Tuesday, March 31, 2015


March 31, 2015

Two basic definitions of the term "savant" (according to i.word.com) include "a person who knows a lot about a particular subject," or "a person who does not have normal intelligence but who has very unusual mental abilities that other people do not have." Many individuals on the autism spectrum, according to Stephen M. Edelson, Ph.D. (www.autism.com), "have extraordinary skills not exhibited by most persons," including but not limited to skills in math, art, music, and memory. A disadvantage, however, includes lack of social communication or expression towards others.

The 1988 movie Rain Man tells the story of two people who live in their own "worlds"--one with a condition that's been placed on him, the other with a condition (or rather, worldview) he's placed on himself. 

The three central characters are quite compelling. Charlie Babbitt (Tom Cruise, in one of his signature roles) is a self-centered wheeler-dealer who puts himself as his first priority over others. (And it's hard to have any sympathy for him at first.) Charlie learns that he has not only been left out of his recently-deceased father's inheritance, but that he also has an institutionalized autistic brother, Raymond, he never knew about.

Raymond (Dustin Hoffman, in an Oscar-winning performance) has lived at the institution known as Walbrook for half of his life. He demonstrates unique and significant memory skills when it comes to, for instance, reading phone books or calculating random mathematics (much to a doctor's and Charlie's amazement in one scene). He is also used to specific routines, such as watching "Judge Wapner" on T.V. every day and getting to bed by 11:00 p.m., and lacks the aforementioned social communication, save for some emotional outbursts when said routines are tampered with. As one aide puts it, "I don't think people are his first priority."

Susanna (Valeria Golino), Charlie's girlfriend and co-worker, is from a different part of the world, and is one of the only characters willing to understand (or try to understand) Charlie's life as well as Raymond's. "When I was a kid and I got scared, the 'Rain Man' would come and sing to me," says Charlie, referring to the childhood he had forgotten and grown out of.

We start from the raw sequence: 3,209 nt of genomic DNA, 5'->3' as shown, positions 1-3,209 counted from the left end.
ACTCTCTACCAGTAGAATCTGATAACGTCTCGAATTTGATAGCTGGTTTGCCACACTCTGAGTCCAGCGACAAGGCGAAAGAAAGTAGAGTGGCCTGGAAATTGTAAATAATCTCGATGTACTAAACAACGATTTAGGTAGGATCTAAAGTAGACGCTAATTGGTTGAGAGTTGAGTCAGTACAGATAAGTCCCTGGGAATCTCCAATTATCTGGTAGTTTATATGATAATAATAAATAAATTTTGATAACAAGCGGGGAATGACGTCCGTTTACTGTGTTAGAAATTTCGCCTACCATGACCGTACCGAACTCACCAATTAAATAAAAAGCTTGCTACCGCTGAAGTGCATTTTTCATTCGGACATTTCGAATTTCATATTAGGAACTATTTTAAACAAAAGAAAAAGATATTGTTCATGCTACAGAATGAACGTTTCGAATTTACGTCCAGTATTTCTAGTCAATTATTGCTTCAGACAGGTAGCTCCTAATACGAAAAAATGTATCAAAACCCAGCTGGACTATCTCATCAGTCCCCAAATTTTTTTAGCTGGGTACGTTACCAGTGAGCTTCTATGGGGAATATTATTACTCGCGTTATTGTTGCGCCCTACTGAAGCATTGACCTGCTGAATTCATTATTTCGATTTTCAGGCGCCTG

Tom Cruise and Dustin Hoffman
Charlie eventually kidnaps his brother from Walbrook in an attempt to get his share of his father's inheritance. But soon, their road trip goes from an act of selfishness to a challenge and test for Charlie. It not only pushes him to his emotional limits, but pulls him back to life, and challenges him (and audiences) to consider what is best for one's well-being than for our own well-being.

In a small way, Charlie Babbitt is the prodigal son who learns to live again through his brother. As a young man, he left home and estranged himself from his father. But through his brother, he learns to communicate and live for something better. A turning point comes at a hotel one night when Charlie learns who the "Rain Man" was. It isn't directly mentioned (and one of my high school teachers explained this to me the first time I saw this film), but there was an incident where Raymond unintentionally hurt his baby brother (Charlie) while trying to give him a bath. Only when he realizes this does Charlie slowly but surely begin to have a different viewpoint from here on, and eventually acknowledges Raymond as the only "family" he has left. And it's this aspect--how we communicate and connect with other people--that makes Rain Man a unique, often funny, heartbreaking, and emotional experience.

No comments:

Post a Comment